Misima Island

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Quick Summary

Location
10°40'59"S
152°43'00"E
Country
 Papua New Guinea
Categories
  • Nature
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Description

Misima (formerly called St. Aignan) is a volcanic island in the northwest of Louisiade Archipelago within Milne Bay Province of Papua New Guinea.

History

Misima Island was inhabited by Polynesians since about 1500 BC. The island was sighted in 1768 by French captain Louis Antoine de Bougainville and explored 1793 by French explorer Antoine Bruni d'Entrecasteaux. Misima island owes its name to Élisabeth-Paul-Édouard de Rossel, which was a lieutenant of the Counter admiral Antoine Bruny d'Entrecasteaux during his journey of scientific exploration. In 1888 the British Empire annexed Misima Island, and it became part of British New Guinea (since 1904 - the Territory of Papua administered by Australia). Gold was discovered on Misima late in 1888. By March 1889, eighty men were on the island digging for gold, and a storekeeper had set up a business.Since 1975, Misima belongs to the independent state of Papua New Guinea. A gold and silver mine was opened on the island in 1990, by an international corporation. The mines provided plenty of work for the islanders. however, that mine was officially closed in 2004, because of excessive load on the environment and public health hazards.

Politics

The island is within the Samarai Murua District.

Geography

The island measures 40 km by 10 km and has an area of 214,5 km². It is located some 20 km north of the northwest extreme of the barrier reef of Vanatinai at Isu Raua Raua Island, and 80 km northwest of Vanatinai Island itself. Misima is mountainous and densely forested. Mt. Koia Tau, at a height of 1,036 meters, is the highest peak of the Louisiade Archipelago. It was not until 24 December 2016 when Kolbe Bare, a Papua New Guinean geologist, and two Misimans, David Kaliton and Kaliton Ada, made the first recorded ascent to the Top of Oia Tau.[4] It was noted by Kolbe that even though the mountain is close to the sea, Higher altitude vegetation covers the top of the mountain at the time of ascent.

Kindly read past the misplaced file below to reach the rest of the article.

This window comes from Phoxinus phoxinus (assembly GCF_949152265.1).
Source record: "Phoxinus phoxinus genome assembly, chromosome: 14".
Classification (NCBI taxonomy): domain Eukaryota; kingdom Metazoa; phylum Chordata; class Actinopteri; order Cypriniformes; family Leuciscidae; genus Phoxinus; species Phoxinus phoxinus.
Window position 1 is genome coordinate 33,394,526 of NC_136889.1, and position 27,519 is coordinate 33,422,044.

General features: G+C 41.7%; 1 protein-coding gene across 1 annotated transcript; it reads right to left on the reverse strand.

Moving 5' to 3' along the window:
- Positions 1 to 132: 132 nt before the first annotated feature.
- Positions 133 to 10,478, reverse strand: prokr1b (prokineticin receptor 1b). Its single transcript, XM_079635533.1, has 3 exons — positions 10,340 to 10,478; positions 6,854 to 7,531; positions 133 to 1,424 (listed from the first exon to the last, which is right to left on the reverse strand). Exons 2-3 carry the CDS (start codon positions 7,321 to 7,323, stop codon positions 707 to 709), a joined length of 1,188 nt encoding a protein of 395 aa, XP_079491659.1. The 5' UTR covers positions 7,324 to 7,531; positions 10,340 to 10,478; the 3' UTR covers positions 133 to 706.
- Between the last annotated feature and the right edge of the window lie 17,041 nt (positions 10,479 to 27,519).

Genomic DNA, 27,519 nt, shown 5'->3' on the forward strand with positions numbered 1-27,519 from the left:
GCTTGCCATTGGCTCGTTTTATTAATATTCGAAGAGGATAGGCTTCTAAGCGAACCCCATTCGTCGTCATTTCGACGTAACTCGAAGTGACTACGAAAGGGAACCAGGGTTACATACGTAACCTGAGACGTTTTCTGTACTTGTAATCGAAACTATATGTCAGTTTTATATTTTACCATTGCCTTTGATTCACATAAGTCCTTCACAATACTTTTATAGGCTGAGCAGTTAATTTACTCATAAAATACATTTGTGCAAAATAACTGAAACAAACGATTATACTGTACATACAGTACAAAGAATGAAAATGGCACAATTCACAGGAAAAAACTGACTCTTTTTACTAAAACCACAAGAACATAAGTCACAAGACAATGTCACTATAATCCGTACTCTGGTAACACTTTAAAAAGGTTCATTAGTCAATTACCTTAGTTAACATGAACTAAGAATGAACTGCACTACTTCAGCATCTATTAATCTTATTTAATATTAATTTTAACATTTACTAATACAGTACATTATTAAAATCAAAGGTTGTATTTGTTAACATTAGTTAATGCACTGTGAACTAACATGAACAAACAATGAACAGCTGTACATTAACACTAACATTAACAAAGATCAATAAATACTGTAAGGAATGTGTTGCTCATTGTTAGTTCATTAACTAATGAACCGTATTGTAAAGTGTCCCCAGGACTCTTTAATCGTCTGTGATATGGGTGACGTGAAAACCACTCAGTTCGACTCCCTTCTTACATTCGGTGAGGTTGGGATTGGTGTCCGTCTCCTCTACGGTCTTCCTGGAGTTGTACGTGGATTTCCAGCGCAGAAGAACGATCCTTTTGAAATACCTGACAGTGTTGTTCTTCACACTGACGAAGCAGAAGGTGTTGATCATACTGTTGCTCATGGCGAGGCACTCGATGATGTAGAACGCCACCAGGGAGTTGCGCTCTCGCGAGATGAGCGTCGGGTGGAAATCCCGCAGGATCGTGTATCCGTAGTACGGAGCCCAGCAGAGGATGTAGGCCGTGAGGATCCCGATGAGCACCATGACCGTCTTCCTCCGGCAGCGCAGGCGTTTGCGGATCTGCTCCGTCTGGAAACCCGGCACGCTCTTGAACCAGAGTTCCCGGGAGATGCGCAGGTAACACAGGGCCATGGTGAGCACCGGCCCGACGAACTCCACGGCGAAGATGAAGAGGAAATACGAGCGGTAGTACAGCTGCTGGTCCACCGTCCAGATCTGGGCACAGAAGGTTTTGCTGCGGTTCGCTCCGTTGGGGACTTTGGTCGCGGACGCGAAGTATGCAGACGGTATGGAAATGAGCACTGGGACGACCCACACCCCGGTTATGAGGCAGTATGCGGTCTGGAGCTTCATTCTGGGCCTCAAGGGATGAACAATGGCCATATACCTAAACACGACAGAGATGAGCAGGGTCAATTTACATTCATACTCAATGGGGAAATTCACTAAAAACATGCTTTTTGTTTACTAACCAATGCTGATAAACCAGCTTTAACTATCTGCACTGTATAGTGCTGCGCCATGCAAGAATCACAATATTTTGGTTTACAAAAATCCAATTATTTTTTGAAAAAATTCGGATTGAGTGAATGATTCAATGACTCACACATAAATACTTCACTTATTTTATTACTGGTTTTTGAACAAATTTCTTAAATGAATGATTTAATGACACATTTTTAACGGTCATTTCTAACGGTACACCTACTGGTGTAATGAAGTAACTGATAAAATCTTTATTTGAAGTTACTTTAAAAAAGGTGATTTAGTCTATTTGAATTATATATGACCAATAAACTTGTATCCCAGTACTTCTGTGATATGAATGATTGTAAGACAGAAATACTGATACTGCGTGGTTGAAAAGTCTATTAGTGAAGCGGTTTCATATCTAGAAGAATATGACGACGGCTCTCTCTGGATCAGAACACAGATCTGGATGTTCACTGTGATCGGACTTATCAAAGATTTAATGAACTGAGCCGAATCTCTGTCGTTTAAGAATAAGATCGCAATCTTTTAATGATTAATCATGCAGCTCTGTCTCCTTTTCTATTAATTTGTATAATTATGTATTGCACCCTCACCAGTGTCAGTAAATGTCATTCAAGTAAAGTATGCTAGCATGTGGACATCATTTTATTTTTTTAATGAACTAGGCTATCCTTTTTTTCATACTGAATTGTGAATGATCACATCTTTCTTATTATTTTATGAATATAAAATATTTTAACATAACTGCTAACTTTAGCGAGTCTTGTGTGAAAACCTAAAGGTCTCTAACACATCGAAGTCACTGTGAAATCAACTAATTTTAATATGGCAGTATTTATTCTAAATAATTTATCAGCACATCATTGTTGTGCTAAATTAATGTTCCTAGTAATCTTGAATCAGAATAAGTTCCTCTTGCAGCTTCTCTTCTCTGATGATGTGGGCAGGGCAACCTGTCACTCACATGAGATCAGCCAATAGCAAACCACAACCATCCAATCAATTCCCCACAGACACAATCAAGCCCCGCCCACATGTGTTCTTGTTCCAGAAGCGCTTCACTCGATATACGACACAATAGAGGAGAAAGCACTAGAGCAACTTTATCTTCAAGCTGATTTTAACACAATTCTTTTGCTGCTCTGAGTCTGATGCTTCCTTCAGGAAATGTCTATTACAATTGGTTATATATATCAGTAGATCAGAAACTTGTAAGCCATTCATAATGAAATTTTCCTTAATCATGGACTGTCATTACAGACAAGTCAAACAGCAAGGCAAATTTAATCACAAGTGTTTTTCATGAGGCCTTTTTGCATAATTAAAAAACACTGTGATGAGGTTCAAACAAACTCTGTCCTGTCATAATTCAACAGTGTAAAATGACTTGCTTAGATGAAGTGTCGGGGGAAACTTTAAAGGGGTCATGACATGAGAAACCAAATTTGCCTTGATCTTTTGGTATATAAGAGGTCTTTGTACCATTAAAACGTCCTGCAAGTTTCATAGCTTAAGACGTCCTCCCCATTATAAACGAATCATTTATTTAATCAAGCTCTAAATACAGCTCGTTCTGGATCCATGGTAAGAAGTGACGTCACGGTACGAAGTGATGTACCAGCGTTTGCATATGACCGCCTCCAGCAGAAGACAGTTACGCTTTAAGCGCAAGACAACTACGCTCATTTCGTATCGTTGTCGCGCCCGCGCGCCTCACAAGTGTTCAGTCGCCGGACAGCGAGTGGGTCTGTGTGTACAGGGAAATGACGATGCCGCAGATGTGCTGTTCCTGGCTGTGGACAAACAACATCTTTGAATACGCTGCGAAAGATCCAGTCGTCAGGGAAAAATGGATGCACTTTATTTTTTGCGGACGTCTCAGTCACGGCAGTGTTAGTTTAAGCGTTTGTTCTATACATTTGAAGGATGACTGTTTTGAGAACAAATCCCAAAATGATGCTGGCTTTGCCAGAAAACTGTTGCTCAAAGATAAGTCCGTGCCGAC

Climate

The local climate is tropical, moderated by northeast trade winds, with a dry season from 1 December to 31 May, and a wet season from 1 June to 30 November. it is usually very humid. Since it is fairly close to the equator, the temperature does not fluctuate much between winter and summer.

Economy

Misima island is known as a mining island. A huge mine operated many years on the island. The mine was a joint venture by Placer Dome Inc (owning 80%) and the state-owned Orogen Minerals Ltd. In March 2012 Barrick closed its post closure monitoring office in Bwagaoia having successfully rehabilitated the mine and mill sites. Since 2004 when the mine closed, artisanal mining has become a major source of income in the island, with an association Misima Alluvial Gold Mining Association (MAGMA) starting in 2007. Other sources of income, especially for people living on the north coast, are cash crops of coconuts, copra, and cacao. A commercial fisheries project has been proposed, but has not been developed yet.

Demographics

The island has a population of 19,330, spread across 78 villages, Misima is the most heavily populated island in the Louisiade Archipelago. By area, it is the third largest, after Vanatinai and Rossel Island. Since the mines have closed, there are signs of population decrease. people are moving to Alotau for jobs.

Urbanization

The main town of the island and the seat of the district is Bwagaoia, located on the southeast corner of the island. Other villages are Hinauta, Boiou, Gulewa, Bagilina, Liak, Siagara, Eiaus (on the eastern north coast, reachable by road from Bwagaoia), Gulewa and Ewena (on the western north coast), and Bwagabwaga, Gaibobo and Alhoga (on the south coast).

Cities

Religion

About half the population identified themselves as members of a Christian church. see Religion in Papua New Guinea for more info.

Language

The main language of the island is also called Misiman, though many residents speak English and also Tok Pisin as a third language.

Culture

Education

Transportation

Misima has a working airport (IATA: MIS, ICAO: AYMM) (four flights weekly to the mainland (POM via Alotau) through Airlines of Papua New Guinea, and one charter run by Porgera Joint Venture, a high school (grades 7-12), a small market, a few small stores and a clinic/hospital, a post office,--all of which are located in Bwagaoia. There are ferries from Alotau which service Misima Island, costing around K100 and taking 17 hours.

Flora and fauna

The following mammals are present on Misima Island: Polynesian rat (introduced) Wild boar (introduced) Eastern common cuscus Sugar glider Grassland rat Eastern rat Panniet naked-backed fruit bat Island tube-nosed fruit bat Small flying fox Common blossom bat Temminck's trident bat Spurred roundleaf bat Fawn leaf-nosed bat Diadem leaf-nosed bat Smaller horseshoe bat Misima bat Little bent-wing bat Miniopterus macrocneme Great bent-winged bat Common bent-wing bat Angulate pipistrelleOther animals: Copiula oxyrhina
This dGuide uses material from the Wikipedia,
released under the Creative Commons Attribution-Share-Alike License 3.0.

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